Archive for the ‘image manipulation’ Category
The Journal of Materials Chemistry B has issued a laundry list of corrections for a 2014 chemotherapy paper, which address re-use of “some text”, incorrectly stated doses, and miscalculations of the drug concentration, among other issues.
The paper described a new way to deliver gemcitabine via nanoparticles, focusing the drug on the tumors.
It turns out the authors’ focus wasn’t so clear when writing the paper. The researchers, at the Chinese Academy of Medical Science, Peking Union Medical College, and Tianjin University in China, said they used “some text” from two 2013 papers by a team of French oncologists “without appropriate attribution,” as well as repeatedly getting the in vivo dose wrong. The manuscript also contained several incorrect calculations of the “drug loading,” or the proportion of active drug.
Here’s the correction for “Tailor-made gemcitabine prodrug nanoparticles from well-defined drug–polymer amphiphiles prepared by controlled living radical polymerization for cancer chemotherapy” (free, but requires sign-in): Read the rest of this entry »
According to the notice, it was two authors of the retracted paper themselves who pointed out the overlap. The first author, Pratap Sahoo, is not mentioned, although it does say all three authors agreed to retract. The corresponding author of the original paper told us he was unaware of the incident.
You can compare the figures for yourself – on the left is figure 6(a) from the retracted Materials Research Express paper, rotated 90 degrees. On the right is figure 4(e) from “Porous Au Nanoparticles with Tunable Plasmon Resonances and Intense Field Enhancements for Single-Particle SERS,” published in the Journal of Physical Chemistry Letters: Read the rest of this entry »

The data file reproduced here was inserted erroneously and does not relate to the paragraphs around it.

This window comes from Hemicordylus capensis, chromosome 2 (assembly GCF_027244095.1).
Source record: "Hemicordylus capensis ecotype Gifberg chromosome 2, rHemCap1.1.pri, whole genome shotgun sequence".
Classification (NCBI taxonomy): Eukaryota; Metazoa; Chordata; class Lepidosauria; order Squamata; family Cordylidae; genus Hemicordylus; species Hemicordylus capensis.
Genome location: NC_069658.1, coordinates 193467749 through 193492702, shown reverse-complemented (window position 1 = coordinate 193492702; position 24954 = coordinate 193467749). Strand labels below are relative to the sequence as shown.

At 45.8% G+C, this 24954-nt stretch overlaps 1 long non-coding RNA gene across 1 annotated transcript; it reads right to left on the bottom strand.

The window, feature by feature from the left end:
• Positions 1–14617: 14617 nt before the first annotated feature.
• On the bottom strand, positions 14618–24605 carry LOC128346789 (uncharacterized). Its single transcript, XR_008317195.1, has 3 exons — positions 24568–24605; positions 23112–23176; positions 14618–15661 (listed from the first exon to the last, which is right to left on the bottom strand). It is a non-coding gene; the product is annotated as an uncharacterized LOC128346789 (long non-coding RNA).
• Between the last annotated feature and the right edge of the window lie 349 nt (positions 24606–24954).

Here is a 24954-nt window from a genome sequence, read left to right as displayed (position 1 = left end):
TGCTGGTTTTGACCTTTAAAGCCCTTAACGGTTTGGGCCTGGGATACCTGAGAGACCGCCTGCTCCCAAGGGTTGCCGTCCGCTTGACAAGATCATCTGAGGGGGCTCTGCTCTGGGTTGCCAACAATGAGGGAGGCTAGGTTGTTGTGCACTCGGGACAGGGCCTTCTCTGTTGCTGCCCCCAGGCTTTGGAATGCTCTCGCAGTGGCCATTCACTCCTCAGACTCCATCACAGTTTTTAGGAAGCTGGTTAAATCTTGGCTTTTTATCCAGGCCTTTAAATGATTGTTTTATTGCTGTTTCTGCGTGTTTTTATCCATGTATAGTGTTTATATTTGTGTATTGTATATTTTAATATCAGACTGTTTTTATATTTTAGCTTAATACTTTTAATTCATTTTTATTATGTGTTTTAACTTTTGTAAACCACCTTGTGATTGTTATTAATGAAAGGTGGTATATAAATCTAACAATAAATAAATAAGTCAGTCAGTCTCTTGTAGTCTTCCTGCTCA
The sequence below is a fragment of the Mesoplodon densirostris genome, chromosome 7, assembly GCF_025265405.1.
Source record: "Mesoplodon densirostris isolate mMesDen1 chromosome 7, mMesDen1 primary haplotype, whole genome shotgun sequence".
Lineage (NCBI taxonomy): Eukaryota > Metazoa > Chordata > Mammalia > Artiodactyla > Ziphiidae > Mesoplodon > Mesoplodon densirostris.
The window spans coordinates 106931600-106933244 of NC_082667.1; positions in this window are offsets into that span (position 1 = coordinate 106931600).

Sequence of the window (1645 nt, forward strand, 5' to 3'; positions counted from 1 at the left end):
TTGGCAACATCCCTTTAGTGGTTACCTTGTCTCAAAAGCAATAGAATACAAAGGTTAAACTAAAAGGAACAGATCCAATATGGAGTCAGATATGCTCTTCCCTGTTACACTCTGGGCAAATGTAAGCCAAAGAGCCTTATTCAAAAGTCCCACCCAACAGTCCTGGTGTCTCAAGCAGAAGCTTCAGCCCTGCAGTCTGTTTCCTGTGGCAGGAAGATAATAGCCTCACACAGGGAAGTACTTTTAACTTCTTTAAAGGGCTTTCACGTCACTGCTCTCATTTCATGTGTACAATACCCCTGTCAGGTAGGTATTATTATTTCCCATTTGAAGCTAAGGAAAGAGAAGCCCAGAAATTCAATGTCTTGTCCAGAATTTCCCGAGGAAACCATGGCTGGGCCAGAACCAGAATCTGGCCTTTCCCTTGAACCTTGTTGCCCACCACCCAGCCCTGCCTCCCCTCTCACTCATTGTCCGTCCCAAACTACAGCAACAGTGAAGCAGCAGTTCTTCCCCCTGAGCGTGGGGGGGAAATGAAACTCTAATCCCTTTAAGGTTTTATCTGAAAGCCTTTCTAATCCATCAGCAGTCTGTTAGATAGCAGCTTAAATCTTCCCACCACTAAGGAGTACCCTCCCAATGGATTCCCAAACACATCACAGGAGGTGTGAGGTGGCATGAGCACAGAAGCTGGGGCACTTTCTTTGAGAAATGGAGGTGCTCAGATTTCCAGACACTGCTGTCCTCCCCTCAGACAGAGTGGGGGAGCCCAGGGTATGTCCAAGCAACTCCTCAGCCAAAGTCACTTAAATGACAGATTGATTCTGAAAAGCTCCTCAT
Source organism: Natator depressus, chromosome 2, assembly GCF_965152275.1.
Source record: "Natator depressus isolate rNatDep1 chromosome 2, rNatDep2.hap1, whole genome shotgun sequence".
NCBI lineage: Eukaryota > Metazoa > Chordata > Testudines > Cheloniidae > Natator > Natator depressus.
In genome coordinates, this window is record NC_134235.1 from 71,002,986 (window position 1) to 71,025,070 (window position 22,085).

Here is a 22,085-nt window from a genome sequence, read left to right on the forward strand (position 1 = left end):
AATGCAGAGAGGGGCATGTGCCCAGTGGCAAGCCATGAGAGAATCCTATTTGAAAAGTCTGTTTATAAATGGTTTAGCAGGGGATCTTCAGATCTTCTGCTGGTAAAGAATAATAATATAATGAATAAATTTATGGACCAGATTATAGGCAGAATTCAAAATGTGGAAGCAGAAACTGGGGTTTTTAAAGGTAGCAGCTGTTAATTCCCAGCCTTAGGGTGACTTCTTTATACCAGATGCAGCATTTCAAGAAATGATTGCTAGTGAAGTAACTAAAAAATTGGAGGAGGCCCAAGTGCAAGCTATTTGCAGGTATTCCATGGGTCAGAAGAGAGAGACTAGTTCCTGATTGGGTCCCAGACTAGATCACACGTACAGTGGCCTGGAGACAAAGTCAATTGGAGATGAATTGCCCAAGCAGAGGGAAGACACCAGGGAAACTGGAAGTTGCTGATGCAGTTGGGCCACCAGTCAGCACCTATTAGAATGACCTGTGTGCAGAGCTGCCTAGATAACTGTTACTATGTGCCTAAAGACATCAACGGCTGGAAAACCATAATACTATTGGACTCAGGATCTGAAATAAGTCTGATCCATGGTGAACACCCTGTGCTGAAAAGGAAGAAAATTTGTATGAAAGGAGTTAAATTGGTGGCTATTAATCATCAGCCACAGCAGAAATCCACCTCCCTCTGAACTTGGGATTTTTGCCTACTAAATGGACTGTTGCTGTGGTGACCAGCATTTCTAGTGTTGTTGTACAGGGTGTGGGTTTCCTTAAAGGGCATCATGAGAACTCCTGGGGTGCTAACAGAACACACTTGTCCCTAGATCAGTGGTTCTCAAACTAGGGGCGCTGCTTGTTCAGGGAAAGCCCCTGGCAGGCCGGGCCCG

A paper on apoptosis in mice has been retracted by Infection and Immunity after a reader tipped them off that several figures were “not faithful representations of the original data.”
When the journal, published by the American Society for Microbiology (ASM), contacted the authors at Anhui Medical University in Hefei, China, they claimed they couldn’t provide the experimental data thanks to “damage to a personal computer,” said Ferric Fang, editor of the journal and a member of the board of directors of the Center for Scientific Integrity, Retraction Watch’s parent organization. Seven figures in total were compromised, including several that were duplicated throughout the article.
Here’s the notice for “Reactive Oxygen Species-Triggered Trophoblast Apoptosis Is Initiated by Endoplasmic Reticulum Stress via Activation of Caspase-12, CHOP, and the JNK Pathway in Toxoplasma gondii Infection in Mice”: Read the rest of this entry »
The paper tries to explain how Epstein-Barr virus blocks the immune system’s attempts to destroy it. According to the notice, the three “nonexperimentalist authors” – identified in the paper as two P.I.’s from University of Texas at Austin and one from the University of California, San Francisco – didn’t know the figures “were not reflective of original Northern blot and immunoblot data.”
That leaves UT Austin PhD student Jennifer Cox under the bus. Her LinkedIn says she pursued a PhD from 2010-2015, though it’s unclear if she’s received a degree. Cox’s name is at the top of P.I. Christopher Sullivan’s list of past lab members, and she’s the only one on the page whose name doesn’t hyperlink to additional information, such as a contact.
These two new retractions, in Genes and Development, stem directly from another paper by Weinberg and colleagues in Cell that will apparently be retracted, as the “same analytical methodology was used,” according to the notices [see bottom of the post for an update].
Weinberg is highly regarded, and at least 20 of his papers have been cited over a thousand times.